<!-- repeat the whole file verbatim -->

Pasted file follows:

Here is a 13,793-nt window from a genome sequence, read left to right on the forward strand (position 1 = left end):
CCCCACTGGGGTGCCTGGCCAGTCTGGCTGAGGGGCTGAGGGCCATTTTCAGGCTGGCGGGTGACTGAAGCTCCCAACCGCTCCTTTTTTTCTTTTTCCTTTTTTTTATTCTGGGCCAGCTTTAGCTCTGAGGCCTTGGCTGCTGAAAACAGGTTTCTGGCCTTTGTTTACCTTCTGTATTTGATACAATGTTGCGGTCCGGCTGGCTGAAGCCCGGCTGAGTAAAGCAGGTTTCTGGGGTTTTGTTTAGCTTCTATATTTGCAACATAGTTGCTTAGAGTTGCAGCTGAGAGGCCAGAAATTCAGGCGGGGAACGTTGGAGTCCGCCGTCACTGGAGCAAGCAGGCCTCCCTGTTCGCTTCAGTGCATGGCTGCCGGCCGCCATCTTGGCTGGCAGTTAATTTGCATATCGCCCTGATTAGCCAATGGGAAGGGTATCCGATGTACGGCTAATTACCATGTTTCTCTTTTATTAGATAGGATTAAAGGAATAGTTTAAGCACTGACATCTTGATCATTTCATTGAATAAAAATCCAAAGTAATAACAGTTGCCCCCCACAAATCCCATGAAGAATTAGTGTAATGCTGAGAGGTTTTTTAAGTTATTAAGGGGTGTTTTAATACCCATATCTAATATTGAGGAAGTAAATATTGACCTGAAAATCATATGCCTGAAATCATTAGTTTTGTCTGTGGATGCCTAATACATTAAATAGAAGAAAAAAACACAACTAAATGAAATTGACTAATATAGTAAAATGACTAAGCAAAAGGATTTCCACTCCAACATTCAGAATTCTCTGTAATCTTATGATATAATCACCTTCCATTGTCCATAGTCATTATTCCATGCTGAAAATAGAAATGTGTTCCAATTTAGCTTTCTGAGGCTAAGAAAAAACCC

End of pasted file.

Here is a 13,793-nt window from a genome sequence, read left to right on the forward strand (position 1 = left end):
CCCCACTGGGGTGCCTGGCCAGTCTGGCTGAGGGGCTGAGGGCCATTTTCAGGCTGGCGGGTGACTGAAGCTCCCAACCGCTCCTTTTTTTCTTTTTCCTTTTTTTTATTCTGGGCCAGCTTTAGCTCTGAGGCCTTGGCTGCTGAAAACAGGTTTCTGGCCTTTGTTTACCTTCTGTATTTGATACAATGTTGCGGTCCGGCTGGCTGAAGCCCGGCTGAGTAAAGCAGGTTTCTGGGGTTTTGTTTAGCTTCTATATTTGCAACATAGTTGCTTAGAGTTGCAGCTGAGAGGCCAGAAATTCAGGCGGGGAACGTTGGAGTCCGCCGTCACTGGAGCAAGCAGGCCTCCCTGTTCGCTTCAGTGCATGGCTGCCGGCCGCCATCTTGGCTGGCAGTTAATTTGCATATCGCCCTGATTAGCCAATGGGAAGGGTATCCGATGTACGGCTAATTACCATGTTTCTCTTTTATTAGATAGGATTAAAGGAATAGTTTAAGCACTGACATCTTGATCATTTCATTGAATAAAAATCCAAAGTAATAACAGTTGCCCCCCACAAATCCCATGAAGAATTAGTGTAATGCTGAGAGGTTTTTTAAGTTATTAAGGGGTGTTTTAATACCCATATCTAATATTGAGGAAGTAAATATTGACCTGAAAATCATATGCCTGAAATCATTAGTTTTGTCTGTGGATGCCTAATACATTAAATAGAAGAAAAAAACACAACTAAATGAAATTGACTAATATAGTAAAATGACTAAGCAAAAGGATTTCCACTCCAACATTCAGAATTCTCTGTAATCTTATGATATAATCACCTTCCATTGTCCATAGTCATTATTCCATGCTGAAAATAGAAATGTGTTCCAATTTAGCTTTCTGAGGCTAAGAAAAAACCC